Dixie to Broadway. Another machine gun of the show business has opened up on the line. It is a Negro musical comedy with Florence Mills directing the fire. Experts assert that the new contrivance shoots the fastest of all its kind.
It differs from earlier Negro models in elaborateness of dress. Money and a mild amount of taste have gone into the manufacture.
Speed and decoration have overwhelmed slightly the humor of the evening. Hamtree Harrington is hired to induce hysterics and is not as thoroughly ridiculous as he has been previously. His material rather than his method seemed at fault.
Florence Mills, who made sheer impudence an explosive factor of success, retains her frantic popularity. She is seconded by Shelton Brooks, Cora Green and Will Vodery's band. But it 'is the chorus that carries the motion.
Heywood Broun—"The most exciting of all the musical comedies now current in New York."
Alexander Woollcott — "A dressy, rapid, ordinary musical show that happens to have employed colored folk for its songs and dances."
The Rising Son is a family matter with the name Nugent on the invitations. J. C, Elliott and Ruth Nugent, best recalled for Kempy, tell another of their artless histories and in the telling unloose a moderate amount of laughter.
Toward the end of the second act, the novelist father discovers that his cook is his own mother. Previously, it seems, he has been a humble and happily ignorant Irish youth with an itch to write stories. He made money easily enough, but was always worried about the college education he had missed. His son was to go to college and proceed from there to the composition of deathless literature instead of the ephemeral magazine humor which paid the family bills so promptly. The son preferred business. Only his affection for a girl who could write palliated his father's incredulous discomfiture.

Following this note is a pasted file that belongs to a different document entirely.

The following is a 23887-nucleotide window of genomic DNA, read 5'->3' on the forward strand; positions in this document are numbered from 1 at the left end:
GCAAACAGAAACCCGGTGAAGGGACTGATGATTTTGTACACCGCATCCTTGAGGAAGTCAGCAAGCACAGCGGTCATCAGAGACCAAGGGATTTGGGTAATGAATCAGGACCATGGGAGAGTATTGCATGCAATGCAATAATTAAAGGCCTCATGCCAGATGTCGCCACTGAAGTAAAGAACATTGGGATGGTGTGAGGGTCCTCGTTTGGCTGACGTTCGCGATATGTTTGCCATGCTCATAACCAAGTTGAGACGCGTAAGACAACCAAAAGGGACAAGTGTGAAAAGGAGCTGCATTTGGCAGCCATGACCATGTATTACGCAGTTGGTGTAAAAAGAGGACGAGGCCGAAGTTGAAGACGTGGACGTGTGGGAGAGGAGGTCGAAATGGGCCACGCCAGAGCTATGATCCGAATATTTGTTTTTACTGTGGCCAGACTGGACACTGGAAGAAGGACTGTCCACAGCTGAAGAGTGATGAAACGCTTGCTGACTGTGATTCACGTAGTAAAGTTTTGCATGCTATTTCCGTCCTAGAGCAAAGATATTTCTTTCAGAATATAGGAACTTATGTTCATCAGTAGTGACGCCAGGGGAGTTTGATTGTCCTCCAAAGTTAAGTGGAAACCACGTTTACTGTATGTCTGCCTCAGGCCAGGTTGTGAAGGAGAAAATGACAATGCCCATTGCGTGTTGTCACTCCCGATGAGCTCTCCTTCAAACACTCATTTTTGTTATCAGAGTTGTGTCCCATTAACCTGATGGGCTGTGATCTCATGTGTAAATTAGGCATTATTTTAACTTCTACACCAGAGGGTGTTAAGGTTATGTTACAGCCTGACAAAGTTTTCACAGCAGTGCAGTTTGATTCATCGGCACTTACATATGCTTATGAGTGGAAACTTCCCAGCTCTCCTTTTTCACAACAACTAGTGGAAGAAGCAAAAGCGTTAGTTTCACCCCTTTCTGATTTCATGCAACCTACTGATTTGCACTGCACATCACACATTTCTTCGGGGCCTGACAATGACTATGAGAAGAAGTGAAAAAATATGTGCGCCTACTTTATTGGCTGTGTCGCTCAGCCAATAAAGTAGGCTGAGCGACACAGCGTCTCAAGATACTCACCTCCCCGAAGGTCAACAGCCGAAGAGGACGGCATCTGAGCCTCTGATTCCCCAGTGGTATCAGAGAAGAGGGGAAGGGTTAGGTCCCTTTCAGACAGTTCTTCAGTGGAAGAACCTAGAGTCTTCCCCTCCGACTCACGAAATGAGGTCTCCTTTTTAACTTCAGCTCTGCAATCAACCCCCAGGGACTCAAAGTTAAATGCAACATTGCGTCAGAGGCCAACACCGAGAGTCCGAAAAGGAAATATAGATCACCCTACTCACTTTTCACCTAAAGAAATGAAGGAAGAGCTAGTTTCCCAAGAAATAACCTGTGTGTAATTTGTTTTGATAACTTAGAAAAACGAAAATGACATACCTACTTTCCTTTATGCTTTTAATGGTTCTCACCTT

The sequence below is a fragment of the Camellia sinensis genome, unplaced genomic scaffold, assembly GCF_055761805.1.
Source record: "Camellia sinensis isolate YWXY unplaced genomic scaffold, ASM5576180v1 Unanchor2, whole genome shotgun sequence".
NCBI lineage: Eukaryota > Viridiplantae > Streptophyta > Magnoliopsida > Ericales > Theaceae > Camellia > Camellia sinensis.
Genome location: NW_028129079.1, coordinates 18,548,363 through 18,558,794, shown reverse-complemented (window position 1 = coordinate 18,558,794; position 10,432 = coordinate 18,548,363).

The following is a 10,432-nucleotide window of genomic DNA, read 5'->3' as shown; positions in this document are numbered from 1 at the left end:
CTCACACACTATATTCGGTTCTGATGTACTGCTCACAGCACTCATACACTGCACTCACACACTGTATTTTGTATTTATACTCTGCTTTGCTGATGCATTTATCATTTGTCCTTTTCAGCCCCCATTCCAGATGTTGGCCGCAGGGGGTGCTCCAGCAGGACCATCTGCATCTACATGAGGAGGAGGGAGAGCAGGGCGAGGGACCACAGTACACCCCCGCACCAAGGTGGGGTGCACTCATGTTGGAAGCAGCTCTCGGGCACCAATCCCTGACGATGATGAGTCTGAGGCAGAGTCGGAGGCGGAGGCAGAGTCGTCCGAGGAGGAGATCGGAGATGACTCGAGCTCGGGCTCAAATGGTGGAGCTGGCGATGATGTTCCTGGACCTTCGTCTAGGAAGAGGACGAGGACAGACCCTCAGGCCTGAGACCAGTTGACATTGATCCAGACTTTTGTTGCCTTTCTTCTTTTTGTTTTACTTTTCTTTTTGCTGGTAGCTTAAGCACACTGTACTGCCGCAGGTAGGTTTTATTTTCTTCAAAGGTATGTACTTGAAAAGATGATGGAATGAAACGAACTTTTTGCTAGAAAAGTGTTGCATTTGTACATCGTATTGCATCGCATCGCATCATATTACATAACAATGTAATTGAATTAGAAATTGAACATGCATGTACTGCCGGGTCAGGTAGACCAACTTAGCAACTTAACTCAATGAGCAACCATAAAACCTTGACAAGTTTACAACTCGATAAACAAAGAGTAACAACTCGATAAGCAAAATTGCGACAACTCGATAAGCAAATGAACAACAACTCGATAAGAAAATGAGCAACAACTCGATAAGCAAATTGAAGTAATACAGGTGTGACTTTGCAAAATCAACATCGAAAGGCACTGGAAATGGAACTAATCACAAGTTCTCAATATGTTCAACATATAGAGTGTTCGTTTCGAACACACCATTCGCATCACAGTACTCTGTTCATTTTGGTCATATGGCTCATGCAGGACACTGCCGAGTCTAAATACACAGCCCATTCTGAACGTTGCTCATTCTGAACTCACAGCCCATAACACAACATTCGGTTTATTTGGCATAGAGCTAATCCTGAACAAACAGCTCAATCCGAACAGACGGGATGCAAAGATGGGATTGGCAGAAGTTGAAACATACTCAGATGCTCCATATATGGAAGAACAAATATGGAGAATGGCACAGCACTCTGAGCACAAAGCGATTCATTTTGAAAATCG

The vaudeville experience of J. C. Nugent is usually visible through the fabric of the manuscript. His lack of simplicity and directness of attack on a full-length play diffuse the cumulative effect. His playing is characteristic. Elliott Nugent contrives miraculously to look and talk in a manner actually reminiscent of college boys. Ruth Nugent is pretty and Mary Shaw gives a notable performance as the Irish cook.
Alexander Woollcott—"A strangely miscellaneous comedy. . . . The Marxes remain our favorite American family."
The New York Times—"A good deal that is genuinely entertaining."
Follies, Fall Edition. Mr. Ziegfeld has caused to have inserted in the daily press tidings that henceforth the Follies will remain in Manhattan the year 'round. To the end that their popularity shall not diminish, he reports that three times after the opening he will invigorate the exercises with new material. The first of these invigorations is now on sale. The new ingredients are the Russian Lilliputians and Mitty and Tillio, French dancers; a pair of athletes called the Athenas; and new acts for Vivienne Segal, Lupino Lane, and minor revision in the monolog of Will Rogers.
Both the Lilliputians and Mitty and Tillio are regarded in Paris as belonging to the enthusiastic category of the "wows." In the Ziegfeld Follies, they seemed only pretty good. The former did a wooden soldiers march that might have created feverish rejoicing if wooden soldiers had not already marched so many miles